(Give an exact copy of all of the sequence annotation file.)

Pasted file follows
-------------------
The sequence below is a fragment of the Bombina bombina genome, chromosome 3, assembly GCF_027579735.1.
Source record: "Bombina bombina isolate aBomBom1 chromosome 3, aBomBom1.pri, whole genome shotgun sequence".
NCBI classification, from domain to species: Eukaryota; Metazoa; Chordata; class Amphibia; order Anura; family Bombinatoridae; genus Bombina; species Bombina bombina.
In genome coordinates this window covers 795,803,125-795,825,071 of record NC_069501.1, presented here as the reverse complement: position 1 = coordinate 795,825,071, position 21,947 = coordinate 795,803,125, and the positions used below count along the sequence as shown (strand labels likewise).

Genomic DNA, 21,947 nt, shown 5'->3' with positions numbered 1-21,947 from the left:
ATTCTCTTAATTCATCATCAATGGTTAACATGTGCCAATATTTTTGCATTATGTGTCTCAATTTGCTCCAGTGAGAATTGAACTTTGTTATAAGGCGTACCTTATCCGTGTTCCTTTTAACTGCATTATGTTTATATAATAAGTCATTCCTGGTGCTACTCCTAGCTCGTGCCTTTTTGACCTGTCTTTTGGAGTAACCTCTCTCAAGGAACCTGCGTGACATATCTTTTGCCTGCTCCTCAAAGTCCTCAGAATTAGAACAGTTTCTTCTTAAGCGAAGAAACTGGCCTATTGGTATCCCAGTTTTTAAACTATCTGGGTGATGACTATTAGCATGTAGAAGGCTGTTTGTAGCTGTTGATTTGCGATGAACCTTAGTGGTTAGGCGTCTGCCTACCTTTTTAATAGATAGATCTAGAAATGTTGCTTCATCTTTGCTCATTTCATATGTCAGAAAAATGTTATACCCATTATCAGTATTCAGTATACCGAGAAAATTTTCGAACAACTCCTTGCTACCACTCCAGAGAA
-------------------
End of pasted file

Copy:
The sequence below is a fragment of the Bombina bombina genome, chromosome 3, assembly GCF_027579735.1.
Source record: "Bombina bombina isolate aBomBom1 chromosome 3, aBomBom1.pri, whole genome shotgun sequence".
NCBI classification, from domain to species: Eukaryota; Metazoa; Chordata; class Amphibia; order Anura; family Bombinatoridae; genus Bombina; species Bombina bombina.
In genome coordinates this window covers 795,803,125-795,825,071 of record NC_069501.1, presented here as the reverse complement: position 1 = coordinate 795,825,071, position 21,947 = coordinate 795,803,125, and the positions used below count along the sequence as shown (strand labels likewise).

Genomic DNA, 21,947 nt, shown 5'->3' with positions numbered 1-21,947 from the left:
ATTCTCTTAATTCATCATCAATGGTTAACATGTGCCAATATTTTTGCATTATGTGTCTCAATTTGCTCCAGTGAGAATTGAACTTTGTTATAAGGCGTACCTTATCCGTGTTCCTTTTAACTGCATTATGTTTATATAATAAGTCATTCCTGGTGCTACTCCTAGCTCGTGCCTTTTTGACCTGTCTTTTGGAGTAACCTCTCTCAAGGAACCTGCGTGACATATCTTTTGCCTGCTCCTCAAAGTCCTCAGAATTAGAACAGTTTCTTCTTAAGCGAAGAAACTGGCCTATTGGTATCCCAGTTTTTAAACTATCTGGGTGATGACTATTAGCATGTAGAAGGCTGTTTGTAGCTGTTGATTTGCGATGAACCTTAGTGGTTAGGCGTCTGCCTACCTTTTTAATAGATAGATCTAGAAATGTTGCTTCATCTTTGCTCATTTCATATGTCAGAAAAATGTTATACCCATTATCAGTATTCAGTATACCGAGAAAATTTTCGAACAACTCCTTGCTACCACTCCAGAGAA